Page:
Reading stories in the L.A. Times on the paper's new editor Dean Baquet and Supreme Court nominee John Roberts, I noticed something about the coverage: The paper is telling me a lot more about Roberts than Baquet.
Apparently it's newsworthy that Roberts' wife was president of the anti-abortion group Feminists For Life. But the reporter profiling the new editor gives me no such insights into Baquet's wife's activities. To what groups does she belong to? The ACLU? The Sierra Club? A pro-life group? You can tell a lot about a man by the groups his wife belongs to.
The Times tells me that Roberts is a conservative, but I read nothing about Baquet's ideological orientation.
I read that Roberts is a member of the Federalist Society, a conservative legal group, but I read nothing of the groups to which Baquet has belonged to.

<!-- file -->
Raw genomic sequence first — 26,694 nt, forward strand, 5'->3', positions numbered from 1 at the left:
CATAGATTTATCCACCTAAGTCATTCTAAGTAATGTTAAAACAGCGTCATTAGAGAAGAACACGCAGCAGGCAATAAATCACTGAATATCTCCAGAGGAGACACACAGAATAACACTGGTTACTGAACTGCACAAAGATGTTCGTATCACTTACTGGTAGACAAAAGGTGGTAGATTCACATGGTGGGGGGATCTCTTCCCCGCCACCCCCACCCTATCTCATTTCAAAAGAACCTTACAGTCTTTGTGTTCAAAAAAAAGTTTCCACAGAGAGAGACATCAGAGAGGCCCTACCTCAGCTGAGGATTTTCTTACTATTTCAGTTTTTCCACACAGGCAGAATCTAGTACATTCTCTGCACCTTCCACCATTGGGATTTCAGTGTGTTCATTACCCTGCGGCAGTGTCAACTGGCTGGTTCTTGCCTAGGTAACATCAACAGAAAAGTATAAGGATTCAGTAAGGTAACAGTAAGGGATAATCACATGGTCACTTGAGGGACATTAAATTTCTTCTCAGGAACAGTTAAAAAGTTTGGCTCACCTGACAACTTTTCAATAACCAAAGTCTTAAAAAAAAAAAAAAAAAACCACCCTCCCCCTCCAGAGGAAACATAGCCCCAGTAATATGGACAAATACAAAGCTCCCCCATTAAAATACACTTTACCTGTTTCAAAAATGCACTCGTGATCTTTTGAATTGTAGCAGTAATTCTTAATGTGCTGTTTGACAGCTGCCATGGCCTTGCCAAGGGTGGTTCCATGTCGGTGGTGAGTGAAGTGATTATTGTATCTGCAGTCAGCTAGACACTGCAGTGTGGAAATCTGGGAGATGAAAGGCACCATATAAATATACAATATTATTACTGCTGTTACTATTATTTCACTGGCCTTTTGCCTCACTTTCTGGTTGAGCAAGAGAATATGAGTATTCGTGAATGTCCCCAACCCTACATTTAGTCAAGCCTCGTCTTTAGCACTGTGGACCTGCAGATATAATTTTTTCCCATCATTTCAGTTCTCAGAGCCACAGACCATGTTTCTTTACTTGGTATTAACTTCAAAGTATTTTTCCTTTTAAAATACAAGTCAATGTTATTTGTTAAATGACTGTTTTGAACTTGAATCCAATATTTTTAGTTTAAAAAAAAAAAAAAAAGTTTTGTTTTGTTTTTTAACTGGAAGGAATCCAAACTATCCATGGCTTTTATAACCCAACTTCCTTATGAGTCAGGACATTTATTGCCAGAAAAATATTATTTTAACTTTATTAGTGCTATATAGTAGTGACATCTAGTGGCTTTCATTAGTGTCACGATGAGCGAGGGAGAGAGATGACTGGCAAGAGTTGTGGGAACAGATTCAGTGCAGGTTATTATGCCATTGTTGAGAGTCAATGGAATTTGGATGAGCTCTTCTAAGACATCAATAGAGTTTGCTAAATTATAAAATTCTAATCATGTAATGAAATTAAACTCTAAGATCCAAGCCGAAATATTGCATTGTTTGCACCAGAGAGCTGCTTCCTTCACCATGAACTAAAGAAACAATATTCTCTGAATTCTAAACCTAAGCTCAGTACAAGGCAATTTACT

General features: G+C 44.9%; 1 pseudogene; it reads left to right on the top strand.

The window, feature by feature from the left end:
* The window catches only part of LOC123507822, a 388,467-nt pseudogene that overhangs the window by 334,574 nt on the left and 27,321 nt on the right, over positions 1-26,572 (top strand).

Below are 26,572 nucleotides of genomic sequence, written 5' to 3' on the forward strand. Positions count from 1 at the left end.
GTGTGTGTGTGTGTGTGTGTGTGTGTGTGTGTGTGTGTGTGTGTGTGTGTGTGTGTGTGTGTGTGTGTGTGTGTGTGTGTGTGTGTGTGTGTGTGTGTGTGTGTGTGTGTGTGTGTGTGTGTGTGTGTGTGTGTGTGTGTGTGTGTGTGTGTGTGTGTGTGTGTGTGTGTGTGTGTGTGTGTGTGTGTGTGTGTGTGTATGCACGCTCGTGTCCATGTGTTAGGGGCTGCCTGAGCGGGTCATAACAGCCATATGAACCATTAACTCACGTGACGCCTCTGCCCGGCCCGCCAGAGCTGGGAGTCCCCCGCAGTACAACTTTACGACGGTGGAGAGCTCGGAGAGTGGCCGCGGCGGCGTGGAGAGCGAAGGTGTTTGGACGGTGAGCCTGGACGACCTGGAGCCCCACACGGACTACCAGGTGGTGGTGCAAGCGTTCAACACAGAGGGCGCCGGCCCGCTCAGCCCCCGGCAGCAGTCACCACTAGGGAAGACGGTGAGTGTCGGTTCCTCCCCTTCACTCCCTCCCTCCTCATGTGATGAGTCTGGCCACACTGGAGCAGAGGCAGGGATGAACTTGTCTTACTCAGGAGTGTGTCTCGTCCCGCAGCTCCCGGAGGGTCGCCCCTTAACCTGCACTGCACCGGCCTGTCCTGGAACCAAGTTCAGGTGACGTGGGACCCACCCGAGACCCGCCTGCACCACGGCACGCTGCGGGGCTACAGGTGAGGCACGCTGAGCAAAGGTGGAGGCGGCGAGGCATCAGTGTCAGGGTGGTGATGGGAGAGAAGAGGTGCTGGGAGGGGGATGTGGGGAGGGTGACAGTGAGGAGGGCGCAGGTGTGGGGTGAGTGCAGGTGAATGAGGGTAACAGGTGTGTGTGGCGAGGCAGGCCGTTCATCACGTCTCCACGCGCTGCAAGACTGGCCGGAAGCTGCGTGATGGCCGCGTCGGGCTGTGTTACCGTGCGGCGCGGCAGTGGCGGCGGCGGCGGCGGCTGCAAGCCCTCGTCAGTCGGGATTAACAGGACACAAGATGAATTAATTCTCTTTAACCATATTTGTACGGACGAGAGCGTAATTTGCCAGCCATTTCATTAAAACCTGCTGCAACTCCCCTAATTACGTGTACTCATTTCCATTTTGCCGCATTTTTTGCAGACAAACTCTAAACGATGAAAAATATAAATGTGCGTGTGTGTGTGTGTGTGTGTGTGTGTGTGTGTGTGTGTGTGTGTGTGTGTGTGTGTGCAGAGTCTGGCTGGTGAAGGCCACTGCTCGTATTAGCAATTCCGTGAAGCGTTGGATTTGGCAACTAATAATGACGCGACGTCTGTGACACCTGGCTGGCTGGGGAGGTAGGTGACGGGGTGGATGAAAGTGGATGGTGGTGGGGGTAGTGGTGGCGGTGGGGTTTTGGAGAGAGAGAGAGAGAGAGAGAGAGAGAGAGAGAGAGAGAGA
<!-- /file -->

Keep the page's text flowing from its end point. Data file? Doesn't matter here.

Reporters dig up memos at the Reagan Library written by Roberts in the early '80's to help me understand his thought processes and political views, but I read nothing of comparable memos written by Mr. Baquet.
Obviously a Supreme Court justice will have a far greater impact on the future of the country than a newspaper editor. Still Times readers deserve to know as much about the ideology of the paper's new editor as we do about the next Justice.